* Japanese name: Haruzemi
* Scientific name: Terpnosia vocua
* Description: Cicadas are big insects, true bugs, with a piercing mouthpiece. They have large clear wings that are held rooflike over the abdomen. But you’re more likely to hear them rather than see them — cicadas are famous for the distinctive buzzing noise they make. Each species makes a different sound. Spring cicadas make a “gee, gee, gee” noise. Adults are 23-32 mm long.
* Where to find them: Perched on trees, from Honshu to Kyushu, between April and June. Listen for the call, and look very carefully for its source. The larvae live in the ground, feeding on the tree roots. When they are ready to metamorphose into the adult stage, they crawl up the tree. Here the adult will gradually break out of the larval skin (you might find the empty shell). For several hours after emerging, the adult is green, soft and vulnerable.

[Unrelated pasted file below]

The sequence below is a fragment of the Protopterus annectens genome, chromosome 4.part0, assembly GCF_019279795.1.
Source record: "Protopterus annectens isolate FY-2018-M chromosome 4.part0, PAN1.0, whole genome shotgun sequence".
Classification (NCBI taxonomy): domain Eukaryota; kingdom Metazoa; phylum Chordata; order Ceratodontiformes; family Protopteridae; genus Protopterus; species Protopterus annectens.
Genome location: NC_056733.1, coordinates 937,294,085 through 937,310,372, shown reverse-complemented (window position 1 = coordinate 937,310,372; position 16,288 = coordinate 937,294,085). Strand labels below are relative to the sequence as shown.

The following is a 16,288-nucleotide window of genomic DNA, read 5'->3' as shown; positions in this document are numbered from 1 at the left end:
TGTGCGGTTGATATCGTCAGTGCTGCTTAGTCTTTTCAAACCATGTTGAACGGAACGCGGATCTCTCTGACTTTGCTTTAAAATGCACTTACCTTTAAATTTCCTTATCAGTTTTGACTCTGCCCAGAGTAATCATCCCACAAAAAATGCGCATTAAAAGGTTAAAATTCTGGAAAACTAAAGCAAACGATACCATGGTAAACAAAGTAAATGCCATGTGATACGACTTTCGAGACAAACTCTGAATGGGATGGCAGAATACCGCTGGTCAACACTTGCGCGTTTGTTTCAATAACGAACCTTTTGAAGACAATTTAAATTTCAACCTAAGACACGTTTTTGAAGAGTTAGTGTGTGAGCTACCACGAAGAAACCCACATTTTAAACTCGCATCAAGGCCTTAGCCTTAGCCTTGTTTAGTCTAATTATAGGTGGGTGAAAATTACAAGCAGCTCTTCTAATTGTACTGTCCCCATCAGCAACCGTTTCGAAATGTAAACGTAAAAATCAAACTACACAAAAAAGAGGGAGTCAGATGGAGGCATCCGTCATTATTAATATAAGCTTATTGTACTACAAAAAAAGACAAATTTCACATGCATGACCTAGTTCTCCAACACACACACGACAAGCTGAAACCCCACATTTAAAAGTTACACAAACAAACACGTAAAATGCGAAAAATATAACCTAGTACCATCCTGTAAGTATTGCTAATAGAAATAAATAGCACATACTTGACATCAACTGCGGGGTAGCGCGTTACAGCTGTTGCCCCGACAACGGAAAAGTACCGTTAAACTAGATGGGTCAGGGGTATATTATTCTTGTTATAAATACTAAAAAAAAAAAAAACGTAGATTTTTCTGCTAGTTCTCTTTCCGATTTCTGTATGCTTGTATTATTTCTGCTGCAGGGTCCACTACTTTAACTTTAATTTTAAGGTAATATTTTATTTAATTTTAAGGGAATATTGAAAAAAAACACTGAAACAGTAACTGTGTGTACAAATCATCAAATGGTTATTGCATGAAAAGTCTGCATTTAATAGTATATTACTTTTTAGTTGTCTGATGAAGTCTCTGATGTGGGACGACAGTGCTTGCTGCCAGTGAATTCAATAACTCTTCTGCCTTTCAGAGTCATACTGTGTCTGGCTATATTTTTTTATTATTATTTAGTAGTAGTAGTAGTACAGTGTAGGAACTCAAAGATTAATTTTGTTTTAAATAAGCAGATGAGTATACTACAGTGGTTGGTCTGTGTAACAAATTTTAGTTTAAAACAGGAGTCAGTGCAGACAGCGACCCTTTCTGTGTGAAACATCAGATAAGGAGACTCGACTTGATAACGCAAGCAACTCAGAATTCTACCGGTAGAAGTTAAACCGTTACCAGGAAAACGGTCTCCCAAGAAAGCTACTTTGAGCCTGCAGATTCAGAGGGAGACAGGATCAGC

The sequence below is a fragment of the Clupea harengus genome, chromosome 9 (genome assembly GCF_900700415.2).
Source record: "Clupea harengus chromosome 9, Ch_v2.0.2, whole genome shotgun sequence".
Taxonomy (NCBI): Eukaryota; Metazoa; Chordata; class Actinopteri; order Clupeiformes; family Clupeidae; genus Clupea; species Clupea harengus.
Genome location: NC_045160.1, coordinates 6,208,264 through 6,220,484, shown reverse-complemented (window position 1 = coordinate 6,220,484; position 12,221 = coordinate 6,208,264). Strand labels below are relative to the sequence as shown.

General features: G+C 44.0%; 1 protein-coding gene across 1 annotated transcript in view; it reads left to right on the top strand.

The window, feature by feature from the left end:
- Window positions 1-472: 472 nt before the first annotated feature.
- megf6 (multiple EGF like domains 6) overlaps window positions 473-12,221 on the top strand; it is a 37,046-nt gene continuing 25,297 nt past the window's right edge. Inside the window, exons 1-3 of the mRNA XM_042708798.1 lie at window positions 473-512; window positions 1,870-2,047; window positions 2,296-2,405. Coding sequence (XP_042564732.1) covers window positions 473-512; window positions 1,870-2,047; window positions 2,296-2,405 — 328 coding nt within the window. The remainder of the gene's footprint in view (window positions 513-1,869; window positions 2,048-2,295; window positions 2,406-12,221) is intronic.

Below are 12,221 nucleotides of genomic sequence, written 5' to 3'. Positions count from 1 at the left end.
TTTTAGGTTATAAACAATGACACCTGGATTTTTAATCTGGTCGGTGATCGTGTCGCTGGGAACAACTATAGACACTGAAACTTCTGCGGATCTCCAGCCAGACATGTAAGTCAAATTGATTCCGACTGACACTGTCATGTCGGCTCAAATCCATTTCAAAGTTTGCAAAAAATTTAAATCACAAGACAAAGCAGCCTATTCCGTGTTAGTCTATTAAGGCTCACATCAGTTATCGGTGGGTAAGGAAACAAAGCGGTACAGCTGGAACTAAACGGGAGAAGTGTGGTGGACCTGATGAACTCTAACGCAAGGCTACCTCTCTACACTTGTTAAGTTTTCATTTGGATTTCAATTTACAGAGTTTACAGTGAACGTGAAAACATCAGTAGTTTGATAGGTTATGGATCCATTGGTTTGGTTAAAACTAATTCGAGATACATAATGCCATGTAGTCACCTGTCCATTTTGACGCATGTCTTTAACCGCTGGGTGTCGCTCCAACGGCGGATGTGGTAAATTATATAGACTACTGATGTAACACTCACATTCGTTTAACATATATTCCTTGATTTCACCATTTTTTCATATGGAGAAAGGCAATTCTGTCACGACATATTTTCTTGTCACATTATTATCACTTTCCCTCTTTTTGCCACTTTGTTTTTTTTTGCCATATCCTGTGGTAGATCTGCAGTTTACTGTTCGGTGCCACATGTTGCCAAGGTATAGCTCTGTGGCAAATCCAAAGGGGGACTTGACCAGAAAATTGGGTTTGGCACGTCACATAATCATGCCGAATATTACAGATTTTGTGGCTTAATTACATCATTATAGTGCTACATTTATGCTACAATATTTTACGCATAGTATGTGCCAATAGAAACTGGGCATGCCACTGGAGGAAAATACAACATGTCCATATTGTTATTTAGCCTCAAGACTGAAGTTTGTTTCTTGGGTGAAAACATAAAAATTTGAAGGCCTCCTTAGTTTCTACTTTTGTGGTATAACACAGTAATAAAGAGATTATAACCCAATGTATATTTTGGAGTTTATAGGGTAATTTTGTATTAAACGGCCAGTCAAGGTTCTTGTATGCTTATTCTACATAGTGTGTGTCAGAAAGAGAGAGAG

* Food: Cicadas pierce the bark of trees and drink the sap. This is a dilute mix of water, amino acids and minerals. Larvae use water to cement the walls of the holes they build in the ground.
* Special features: Only male cicadas make the distinctive buzzing noise, which they do to attract females. They have a kind of drum in their abdomen called a tymbal, and they vibrate the membrane of the drum by blowing air over it from special air sacs. The call changes speed according to the time of day and the temperature. Each season in Japan is associated with the call of a different species of cicada. Females listen to the calling males and choose the one they like best to mate with. After mating, males seal up females with a plug, so they can’t mate with a different male.